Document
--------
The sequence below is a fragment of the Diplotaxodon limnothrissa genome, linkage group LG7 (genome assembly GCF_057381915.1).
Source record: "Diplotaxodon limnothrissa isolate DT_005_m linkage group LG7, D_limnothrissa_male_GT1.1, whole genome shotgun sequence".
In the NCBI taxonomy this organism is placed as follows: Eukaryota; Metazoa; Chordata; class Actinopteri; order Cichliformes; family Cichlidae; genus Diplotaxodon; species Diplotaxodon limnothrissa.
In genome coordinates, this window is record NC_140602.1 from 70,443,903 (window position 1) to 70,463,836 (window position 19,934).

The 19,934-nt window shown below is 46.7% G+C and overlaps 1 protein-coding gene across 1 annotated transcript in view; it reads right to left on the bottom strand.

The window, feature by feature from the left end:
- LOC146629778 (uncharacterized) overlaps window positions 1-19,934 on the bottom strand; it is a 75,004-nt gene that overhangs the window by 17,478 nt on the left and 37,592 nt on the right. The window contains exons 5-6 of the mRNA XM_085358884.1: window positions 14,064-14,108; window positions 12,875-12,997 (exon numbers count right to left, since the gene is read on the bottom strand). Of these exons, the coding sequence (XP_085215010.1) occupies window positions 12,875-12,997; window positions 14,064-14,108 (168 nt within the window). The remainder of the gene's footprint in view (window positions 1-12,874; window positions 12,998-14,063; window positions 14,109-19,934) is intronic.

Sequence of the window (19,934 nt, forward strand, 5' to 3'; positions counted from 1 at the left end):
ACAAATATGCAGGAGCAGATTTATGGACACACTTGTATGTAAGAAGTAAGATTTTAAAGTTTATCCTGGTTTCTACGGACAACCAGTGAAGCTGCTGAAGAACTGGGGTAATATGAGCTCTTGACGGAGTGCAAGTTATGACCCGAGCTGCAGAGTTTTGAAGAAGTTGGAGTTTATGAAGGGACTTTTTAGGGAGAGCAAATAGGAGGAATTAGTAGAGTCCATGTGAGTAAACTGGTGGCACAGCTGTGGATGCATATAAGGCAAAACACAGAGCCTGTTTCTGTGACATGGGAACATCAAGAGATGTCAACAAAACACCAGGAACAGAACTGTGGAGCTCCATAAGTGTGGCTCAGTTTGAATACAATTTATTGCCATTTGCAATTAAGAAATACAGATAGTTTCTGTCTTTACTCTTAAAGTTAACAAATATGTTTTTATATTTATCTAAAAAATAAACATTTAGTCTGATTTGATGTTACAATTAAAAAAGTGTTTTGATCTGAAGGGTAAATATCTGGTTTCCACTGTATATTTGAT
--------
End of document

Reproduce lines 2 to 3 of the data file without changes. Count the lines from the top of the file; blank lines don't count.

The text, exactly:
Source record: "Diplotaxodon limnothrissa isolate DT_005_m linkage group LG7, D_limnothrissa_male_GT1.1, whole genome shotgun sequence".
In the NCBI taxonomy this organism is placed as follows: Eukaryota; Metazoa; Chordata; class Actinopteri; order Cichliformes; family Cichlidae; genus Diplotaxodon; species Diplotaxodon limnothrissa.